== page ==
Date of Award
Doctor of Philosophy (PhD)
Department of Educational Administration and Foundations: Educational Administration
Lydia Kyei Blankson
Leadership communication has many consequences: those that affect an organization and its outcomes, and those that affect the followers. In academia, one of the most important leadership roles is that of the departmental chairperson. Through her or his communication, the academic chairperson influences nearly every aspect of departmental life for faculty, including organizational climate. In fact, it can be argued that the chairperson helps both create and sustain the department climate for faculty.
One perspective of leadership and communication posits that leadership is enacted in the dyadic communication that occurs between the leader and the follower. According to Leader Member Exchange Theory, leaders fail to treat their followers (which it calls "members") equally, and this is enacted in their communication. "In-group" members experience more open and supportive communication from their leaders and thus have better personal and professional organizational experiences, while "out-group" members have less open and supportive communication from their leaders and thus have more negative personal and professional organizational experiences. One antecedent to in-group and out-group communication is similarity; in many cases, the more similar individuals are to one another, the more open their communication is.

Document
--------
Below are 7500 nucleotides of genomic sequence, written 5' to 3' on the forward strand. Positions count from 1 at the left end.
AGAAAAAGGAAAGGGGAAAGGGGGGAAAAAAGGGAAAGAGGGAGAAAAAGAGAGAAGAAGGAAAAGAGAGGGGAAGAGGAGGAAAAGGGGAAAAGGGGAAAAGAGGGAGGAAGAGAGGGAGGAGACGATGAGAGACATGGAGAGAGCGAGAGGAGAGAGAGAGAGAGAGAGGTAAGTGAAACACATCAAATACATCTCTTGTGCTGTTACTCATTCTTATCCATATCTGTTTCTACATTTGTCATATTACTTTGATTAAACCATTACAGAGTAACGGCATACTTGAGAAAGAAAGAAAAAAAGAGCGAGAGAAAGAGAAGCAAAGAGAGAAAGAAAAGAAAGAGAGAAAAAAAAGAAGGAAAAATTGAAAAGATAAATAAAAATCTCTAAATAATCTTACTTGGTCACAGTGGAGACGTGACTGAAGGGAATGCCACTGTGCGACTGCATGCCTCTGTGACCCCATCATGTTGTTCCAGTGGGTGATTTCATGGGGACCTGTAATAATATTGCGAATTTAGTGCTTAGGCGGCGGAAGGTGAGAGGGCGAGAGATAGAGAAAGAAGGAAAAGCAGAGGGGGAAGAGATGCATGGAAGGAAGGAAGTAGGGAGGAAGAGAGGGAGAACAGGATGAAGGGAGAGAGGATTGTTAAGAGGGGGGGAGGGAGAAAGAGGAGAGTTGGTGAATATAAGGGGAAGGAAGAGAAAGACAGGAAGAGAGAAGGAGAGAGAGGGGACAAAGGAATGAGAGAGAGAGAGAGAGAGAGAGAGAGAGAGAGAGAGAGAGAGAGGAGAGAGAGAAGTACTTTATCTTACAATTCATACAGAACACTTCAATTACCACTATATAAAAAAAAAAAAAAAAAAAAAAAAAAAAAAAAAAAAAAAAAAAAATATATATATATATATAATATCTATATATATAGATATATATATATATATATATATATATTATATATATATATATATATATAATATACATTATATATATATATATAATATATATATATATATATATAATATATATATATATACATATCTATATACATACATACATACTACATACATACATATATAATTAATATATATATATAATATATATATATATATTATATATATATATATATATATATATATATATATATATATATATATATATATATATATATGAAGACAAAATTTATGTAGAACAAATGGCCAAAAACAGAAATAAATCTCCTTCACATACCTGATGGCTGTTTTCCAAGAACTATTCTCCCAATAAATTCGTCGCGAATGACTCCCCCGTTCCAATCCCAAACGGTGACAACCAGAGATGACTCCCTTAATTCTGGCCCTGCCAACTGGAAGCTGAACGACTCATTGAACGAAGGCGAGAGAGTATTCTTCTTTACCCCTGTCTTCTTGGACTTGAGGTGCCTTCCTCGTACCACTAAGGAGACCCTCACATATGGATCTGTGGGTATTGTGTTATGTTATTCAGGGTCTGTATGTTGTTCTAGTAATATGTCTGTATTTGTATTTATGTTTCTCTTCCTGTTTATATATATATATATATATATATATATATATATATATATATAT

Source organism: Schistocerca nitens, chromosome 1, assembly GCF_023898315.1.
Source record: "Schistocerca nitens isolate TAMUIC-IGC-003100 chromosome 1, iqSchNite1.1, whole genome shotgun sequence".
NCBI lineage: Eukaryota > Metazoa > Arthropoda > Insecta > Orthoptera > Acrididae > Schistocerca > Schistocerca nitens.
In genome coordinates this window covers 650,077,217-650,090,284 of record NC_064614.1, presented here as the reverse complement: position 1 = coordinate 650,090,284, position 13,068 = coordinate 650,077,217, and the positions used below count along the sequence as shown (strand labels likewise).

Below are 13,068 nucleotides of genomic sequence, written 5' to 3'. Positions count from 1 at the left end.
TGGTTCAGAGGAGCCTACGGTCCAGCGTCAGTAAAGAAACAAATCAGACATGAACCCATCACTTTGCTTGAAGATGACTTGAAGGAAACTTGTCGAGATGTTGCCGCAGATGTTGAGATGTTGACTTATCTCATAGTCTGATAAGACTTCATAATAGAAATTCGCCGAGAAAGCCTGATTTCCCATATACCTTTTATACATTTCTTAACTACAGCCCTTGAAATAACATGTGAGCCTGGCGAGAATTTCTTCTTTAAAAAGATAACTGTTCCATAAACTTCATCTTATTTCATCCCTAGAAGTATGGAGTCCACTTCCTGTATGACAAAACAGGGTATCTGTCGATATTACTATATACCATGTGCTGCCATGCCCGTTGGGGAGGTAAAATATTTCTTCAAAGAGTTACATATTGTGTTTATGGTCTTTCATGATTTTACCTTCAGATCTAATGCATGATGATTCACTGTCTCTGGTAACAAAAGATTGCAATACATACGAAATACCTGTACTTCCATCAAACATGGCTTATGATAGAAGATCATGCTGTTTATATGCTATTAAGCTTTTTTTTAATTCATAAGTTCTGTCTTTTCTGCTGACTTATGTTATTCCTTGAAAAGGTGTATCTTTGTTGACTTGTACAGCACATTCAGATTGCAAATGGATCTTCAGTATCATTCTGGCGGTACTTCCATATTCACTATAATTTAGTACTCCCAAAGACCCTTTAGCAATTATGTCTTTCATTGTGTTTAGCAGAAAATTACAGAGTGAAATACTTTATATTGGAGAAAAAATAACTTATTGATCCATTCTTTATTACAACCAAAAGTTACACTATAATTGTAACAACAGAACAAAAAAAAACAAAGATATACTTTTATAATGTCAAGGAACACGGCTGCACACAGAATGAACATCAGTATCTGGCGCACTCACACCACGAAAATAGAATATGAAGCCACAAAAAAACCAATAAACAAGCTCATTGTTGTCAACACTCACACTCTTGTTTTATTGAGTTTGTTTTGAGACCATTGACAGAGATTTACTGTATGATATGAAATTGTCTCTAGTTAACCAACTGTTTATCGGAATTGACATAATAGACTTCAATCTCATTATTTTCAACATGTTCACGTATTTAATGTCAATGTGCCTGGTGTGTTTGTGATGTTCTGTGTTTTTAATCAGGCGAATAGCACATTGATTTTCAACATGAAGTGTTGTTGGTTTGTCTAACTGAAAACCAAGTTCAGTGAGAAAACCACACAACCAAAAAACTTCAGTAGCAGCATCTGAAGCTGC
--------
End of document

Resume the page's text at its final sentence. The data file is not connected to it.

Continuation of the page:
Research in the business sector has determined that leader-member communication is related to perceptions of organizational climate. However, little research has been done in higher education to understand the relationship between chairperson-faculty communication and organizational climate, nor on the role of similarity in chairperson-faculty communication. Consequently, the current study sought to understand the relationship between demographic similarity, perceptions of in-group and out-group membership, and perceptions of department climate in chairperson-faculty relationships in higher education.
Faculty in communication departments from higher education institutions across the United States participated in the current study (n=410). An online, 66-item survey gathered information about faculty perceptions of their in-group or out-group status, their perceptions of their departmental climate, their chairperson's ethnicity, biological sex, and sexual orientation, and their own ethnicity, biological sex, and sexual orientation to answer four research questions: What is the nature of the relationship between faculty perceptions of department chairperson-faculty member communication exchanges and the department climate?; Do faculty perceptions differ significantly by biological sex?; Do faculty perceptions differ significantly by ethnicity?; Do faculty perceptions differ significantly by sexual orientation?
Statistical analysis of the data revealed a significant relationship between faculty perceptions of department chairperson-faculty member communication exchanges and the department climate. Faculty perceptions did not differ significantly by biological sex, ethnicity, or sexual orientation. The results suggest a need for further research on the topic to understand the relationship between similarity, leader-member communication, and department climate.
Hallsten Lyczak, Jodi Lynn, "Exploring the Relationship between Faculty Perceptions of Chairperson-Faculty Member Communication Exchanges and Department Climate" (2014). Theses and Dissertations. 286.